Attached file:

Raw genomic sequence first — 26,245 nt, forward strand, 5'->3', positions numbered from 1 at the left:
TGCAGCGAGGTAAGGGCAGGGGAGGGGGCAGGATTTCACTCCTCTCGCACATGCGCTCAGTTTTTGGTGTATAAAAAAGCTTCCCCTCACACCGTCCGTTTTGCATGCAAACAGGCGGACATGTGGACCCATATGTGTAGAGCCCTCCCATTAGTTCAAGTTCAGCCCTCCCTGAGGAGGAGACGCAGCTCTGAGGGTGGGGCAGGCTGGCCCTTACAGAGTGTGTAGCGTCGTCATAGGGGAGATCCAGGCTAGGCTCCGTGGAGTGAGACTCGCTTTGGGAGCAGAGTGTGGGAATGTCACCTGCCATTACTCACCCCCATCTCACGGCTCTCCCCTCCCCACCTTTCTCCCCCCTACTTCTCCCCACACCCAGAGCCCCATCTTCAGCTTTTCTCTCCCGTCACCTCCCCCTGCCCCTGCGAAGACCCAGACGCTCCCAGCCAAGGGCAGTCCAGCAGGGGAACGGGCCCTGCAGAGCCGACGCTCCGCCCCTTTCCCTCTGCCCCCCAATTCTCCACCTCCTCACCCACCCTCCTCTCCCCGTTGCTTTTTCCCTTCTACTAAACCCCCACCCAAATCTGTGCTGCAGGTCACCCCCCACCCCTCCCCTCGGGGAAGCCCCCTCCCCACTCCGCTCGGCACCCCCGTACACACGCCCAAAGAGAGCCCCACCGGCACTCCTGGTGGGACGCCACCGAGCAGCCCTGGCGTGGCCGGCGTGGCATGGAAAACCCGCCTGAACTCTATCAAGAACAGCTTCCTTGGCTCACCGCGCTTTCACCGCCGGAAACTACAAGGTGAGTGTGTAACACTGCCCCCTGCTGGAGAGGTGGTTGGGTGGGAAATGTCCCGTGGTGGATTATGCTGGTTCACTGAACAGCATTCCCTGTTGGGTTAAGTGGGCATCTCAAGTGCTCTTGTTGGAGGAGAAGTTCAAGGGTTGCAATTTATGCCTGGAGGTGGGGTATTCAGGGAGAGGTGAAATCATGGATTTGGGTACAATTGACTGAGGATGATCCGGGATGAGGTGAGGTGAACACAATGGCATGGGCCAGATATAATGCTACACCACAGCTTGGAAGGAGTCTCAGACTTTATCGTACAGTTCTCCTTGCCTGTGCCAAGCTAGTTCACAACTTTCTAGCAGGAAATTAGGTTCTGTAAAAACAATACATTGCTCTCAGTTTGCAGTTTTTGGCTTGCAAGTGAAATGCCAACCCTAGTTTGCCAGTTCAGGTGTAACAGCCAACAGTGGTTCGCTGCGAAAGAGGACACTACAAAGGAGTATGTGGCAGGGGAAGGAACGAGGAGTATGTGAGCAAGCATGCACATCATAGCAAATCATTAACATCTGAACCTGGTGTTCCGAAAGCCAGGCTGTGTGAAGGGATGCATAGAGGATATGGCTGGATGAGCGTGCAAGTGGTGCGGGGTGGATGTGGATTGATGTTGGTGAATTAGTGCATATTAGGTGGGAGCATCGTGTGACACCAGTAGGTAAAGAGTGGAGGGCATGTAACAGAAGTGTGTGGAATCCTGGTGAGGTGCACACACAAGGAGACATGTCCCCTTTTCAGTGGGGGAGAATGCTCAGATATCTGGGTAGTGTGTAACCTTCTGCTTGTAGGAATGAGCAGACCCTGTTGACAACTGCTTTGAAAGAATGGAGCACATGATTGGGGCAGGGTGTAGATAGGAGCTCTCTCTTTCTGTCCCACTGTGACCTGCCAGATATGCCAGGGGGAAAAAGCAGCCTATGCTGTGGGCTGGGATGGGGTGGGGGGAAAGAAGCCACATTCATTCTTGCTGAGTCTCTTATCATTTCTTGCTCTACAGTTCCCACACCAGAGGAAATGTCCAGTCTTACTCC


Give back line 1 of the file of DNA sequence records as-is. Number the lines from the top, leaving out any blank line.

Raw genomic sequence first — 26,245 nt, forward strand, 5'->3', positions numbered from 1 at the left: